Thursday, August 4, 2011

Childlessness from the man's perspective

The only childless men I know are my younger relatives. All the men of my generation and older have children, although they may not have acquired them with their present wives. Childlessness comes with the second wife syndrome; he's done with kids, and you missed your chance.

But sometimes it's the woman who doesn't want to have children with the new husband. Either she has hers already or she never wanted to be a mom. Same problem. Or is it?

Men have more time. Women need to get pregnant no later than their early 40s while men have decades longer, so the need to hurry is less urgent. But once they're committed to a relationship with no babies on the horizon, don't they grieve the loss of children, too?

Man or woman, it always comes down to a decision. Do I love this person enough to sacrifice the children I might have had? Did I always want to be a mom or dad? There are no easy answers and no way for both people to get what they want.

I sometimes read a blog called Him + 17, written by a man who married a woman 17 years older than he is. They were unable to have children together. In a 2009 posting, he wrote, "I know I've missed out on something fundamental to human experience. Sheri has, too. Though I would not change a whit of my past if it meant losing Sheri, I sometimes try to understand who that young man was, and why he made the decisions he did."

A few years ago, an anthology called Nobody's Father was published by Touchwood Editions in Canada. It offers some good examples of the male perspective. Some of the men are content with their situation while others are clearly in pain. One writer admits to conflicted feelings when a child has a tantrum over something he wants at the store. While he is grateful he never had to deal with that situation, he simulantaneously wants to hold and comfort the child, giving him everything he wants.

If you wanted kids and don't have them, it hurts. Even if you never thought you wanted them, you might sometimes feel that something is missing.

Men out there, what do you have to say on this?

10 comments:

Downs said...

Thank you for writing this post, and for acknowledging that men also sometimes want children and are denied. The last lines of your post certainly pertain to me, as do a few earlier lines (I'm the fellow from HimPlus17).

The struggle, I find, is understanding the various shades of my reactions to childlessness. Likely, this is an ongoing, never-ending effort. There's thehonest grief that I'd have loved to bring forth a child with my wife, watch the baby grow, and then enjoy (I would hope) a subsequent friendship with the adult who I helped make.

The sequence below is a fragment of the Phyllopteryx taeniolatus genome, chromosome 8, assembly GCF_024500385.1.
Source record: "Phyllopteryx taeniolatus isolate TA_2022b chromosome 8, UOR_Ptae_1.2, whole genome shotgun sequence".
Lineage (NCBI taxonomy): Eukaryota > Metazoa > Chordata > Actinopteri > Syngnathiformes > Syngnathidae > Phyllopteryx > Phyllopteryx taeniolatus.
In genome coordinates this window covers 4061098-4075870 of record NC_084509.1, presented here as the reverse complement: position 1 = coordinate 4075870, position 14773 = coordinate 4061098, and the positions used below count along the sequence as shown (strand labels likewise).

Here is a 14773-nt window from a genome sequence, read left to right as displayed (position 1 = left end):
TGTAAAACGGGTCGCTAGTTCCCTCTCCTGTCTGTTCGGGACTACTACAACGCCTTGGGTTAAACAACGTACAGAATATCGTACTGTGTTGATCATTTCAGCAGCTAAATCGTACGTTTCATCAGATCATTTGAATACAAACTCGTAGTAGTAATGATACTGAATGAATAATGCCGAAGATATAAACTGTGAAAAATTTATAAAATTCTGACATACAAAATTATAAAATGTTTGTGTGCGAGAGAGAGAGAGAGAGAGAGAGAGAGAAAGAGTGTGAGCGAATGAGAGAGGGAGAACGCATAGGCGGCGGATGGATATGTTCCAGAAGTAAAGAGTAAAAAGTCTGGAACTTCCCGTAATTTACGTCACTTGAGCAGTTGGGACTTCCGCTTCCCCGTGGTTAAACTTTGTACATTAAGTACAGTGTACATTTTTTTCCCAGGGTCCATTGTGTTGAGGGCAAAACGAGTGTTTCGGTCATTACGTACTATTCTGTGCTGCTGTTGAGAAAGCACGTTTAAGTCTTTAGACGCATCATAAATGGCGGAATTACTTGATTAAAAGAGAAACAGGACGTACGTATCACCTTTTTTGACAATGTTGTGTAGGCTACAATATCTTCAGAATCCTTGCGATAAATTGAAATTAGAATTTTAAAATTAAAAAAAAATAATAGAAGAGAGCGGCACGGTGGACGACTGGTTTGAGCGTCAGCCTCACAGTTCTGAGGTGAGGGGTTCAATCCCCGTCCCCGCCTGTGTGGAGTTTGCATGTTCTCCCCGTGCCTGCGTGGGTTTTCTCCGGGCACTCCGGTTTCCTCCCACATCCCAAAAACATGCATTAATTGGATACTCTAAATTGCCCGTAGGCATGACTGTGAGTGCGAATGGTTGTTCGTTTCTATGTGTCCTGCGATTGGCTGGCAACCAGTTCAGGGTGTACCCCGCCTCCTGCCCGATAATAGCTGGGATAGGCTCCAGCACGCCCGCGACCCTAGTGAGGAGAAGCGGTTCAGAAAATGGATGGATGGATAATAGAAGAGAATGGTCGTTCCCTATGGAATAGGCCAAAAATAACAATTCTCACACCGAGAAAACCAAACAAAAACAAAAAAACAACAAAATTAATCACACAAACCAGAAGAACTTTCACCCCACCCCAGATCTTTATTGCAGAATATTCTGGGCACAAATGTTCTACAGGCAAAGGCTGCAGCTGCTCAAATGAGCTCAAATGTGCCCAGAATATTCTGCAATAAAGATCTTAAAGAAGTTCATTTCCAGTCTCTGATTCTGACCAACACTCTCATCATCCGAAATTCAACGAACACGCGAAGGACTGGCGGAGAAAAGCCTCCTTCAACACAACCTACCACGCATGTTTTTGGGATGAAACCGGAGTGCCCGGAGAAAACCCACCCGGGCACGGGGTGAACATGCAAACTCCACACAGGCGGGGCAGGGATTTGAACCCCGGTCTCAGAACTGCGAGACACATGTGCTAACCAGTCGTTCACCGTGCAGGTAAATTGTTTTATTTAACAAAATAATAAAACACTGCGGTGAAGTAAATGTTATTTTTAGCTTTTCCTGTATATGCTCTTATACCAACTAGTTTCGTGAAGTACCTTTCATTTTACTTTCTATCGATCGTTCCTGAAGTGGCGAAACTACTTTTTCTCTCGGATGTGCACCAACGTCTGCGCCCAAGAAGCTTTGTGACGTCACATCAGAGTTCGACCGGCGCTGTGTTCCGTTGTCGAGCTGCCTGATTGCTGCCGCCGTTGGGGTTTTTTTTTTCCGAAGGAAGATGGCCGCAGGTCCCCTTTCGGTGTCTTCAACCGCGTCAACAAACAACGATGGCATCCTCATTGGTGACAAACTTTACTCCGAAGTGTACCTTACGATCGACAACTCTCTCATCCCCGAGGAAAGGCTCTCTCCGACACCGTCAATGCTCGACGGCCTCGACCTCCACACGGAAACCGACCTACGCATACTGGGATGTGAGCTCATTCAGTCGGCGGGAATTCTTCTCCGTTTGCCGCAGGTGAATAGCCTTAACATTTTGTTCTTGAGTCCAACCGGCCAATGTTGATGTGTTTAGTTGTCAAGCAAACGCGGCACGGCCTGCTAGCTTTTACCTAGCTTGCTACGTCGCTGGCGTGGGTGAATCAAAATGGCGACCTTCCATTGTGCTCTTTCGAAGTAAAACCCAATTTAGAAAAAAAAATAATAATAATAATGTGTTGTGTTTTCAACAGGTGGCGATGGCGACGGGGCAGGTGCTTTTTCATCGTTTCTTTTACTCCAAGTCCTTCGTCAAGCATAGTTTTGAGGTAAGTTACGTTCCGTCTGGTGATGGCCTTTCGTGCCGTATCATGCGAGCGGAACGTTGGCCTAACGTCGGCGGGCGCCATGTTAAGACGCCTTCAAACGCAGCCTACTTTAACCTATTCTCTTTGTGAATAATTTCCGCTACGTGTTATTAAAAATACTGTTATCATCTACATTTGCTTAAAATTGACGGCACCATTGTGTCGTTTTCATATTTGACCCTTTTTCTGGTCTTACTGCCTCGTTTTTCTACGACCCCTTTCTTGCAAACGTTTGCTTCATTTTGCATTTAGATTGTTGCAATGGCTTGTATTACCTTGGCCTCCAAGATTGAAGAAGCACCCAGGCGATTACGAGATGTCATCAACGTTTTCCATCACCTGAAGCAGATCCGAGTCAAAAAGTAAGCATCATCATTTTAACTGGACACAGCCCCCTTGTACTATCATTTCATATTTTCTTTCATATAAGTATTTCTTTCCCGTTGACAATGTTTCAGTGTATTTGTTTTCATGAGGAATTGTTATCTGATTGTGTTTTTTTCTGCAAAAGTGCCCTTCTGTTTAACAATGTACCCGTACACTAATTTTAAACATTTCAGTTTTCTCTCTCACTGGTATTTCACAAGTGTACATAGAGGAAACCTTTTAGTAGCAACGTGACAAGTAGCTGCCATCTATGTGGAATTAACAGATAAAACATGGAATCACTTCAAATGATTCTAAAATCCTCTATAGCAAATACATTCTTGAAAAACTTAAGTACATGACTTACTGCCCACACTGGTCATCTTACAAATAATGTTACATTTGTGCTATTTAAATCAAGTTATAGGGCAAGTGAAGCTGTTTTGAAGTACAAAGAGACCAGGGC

There's also the part of me that just feels plain left out in a societal, cultural way. At family events, with friends who have children, I'm partly the odd one out. Of course, everyone feels left out in some way: the family that only had daughters or only sons, the man or woman who never married. Perhaps people with kids sometimes look at my wife and I and think, "We could have had a life as free as theirs."

I guess I'll stand by what I wrote on my blog, which you quoted. I'm missing something; I'm not sure exactly what. I've tried to fill that gap by spending time with young people, by being a mentor through teaching and as a volunteer with Big Brothers. It helps, but truly, I'll never understand on the most fundamental level what it means to love one's own child. As I age, as I learn to live with the reality, this reality remains a grief, sometimes sharper, sometimes less so. I suspect it will never fade and never become something to which I grow accustomed.

Thanks for the post, Sue, and thanks for your blog.

Suelick said...

Michael, thank you so much for sharing this. I'd love to hear from other guys on this subject.

lifewithoutbaby said...

Thanks so much for this post and, Him+17, for your insightful comments. I think that women have more outlets to talk about this issue than men, so I'm really glad to hear this perspective.

I am not sure that hole can ever really be filled, then again, I wouldn't trade my amazing (15 years my senior) husband for the chance of a child.

Anonymous said...